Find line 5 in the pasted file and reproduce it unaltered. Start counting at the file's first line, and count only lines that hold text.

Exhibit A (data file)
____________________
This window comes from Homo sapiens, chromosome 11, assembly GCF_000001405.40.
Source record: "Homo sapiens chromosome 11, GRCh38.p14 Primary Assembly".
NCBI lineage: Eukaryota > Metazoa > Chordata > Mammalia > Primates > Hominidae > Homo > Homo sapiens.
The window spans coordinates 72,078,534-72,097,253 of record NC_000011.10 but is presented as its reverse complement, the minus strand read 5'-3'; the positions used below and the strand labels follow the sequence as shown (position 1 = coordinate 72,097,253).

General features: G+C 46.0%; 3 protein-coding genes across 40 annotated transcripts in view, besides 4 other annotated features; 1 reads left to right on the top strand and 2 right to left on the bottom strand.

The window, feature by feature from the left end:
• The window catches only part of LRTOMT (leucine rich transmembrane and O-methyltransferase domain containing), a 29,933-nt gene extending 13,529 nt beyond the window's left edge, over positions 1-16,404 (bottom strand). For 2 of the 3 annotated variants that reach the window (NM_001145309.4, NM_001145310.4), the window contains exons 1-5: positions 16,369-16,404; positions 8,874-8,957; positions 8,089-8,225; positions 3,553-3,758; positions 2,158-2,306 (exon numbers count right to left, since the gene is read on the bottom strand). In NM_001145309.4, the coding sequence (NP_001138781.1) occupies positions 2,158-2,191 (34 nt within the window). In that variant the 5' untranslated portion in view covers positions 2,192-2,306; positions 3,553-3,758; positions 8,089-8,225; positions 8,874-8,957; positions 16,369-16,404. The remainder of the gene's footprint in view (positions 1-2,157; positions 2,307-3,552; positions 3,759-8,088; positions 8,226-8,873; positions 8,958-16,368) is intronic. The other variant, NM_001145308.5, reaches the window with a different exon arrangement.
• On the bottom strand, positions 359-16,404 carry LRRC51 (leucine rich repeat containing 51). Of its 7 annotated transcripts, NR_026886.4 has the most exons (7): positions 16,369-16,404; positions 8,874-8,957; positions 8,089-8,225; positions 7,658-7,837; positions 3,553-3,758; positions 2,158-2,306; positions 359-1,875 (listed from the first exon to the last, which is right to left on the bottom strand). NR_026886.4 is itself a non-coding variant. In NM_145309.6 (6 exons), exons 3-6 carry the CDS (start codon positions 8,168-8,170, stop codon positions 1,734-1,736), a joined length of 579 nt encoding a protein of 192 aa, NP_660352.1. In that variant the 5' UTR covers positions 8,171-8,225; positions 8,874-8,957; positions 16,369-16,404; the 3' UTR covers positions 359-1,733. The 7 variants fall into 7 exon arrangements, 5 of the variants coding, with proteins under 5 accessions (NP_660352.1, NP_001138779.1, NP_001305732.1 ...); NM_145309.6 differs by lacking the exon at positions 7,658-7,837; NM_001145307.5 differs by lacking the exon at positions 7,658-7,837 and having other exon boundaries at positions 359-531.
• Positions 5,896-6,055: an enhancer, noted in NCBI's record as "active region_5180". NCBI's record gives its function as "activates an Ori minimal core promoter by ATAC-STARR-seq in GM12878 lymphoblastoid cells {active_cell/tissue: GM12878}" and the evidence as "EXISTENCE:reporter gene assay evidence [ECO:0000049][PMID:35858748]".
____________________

General features: G+C 46.0%; 3 protein-coding genes across 40 annotated transcripts in view, besides 4 other annotated features; 1 reads left to right on the top strand and 2 right to left on the bottom strand.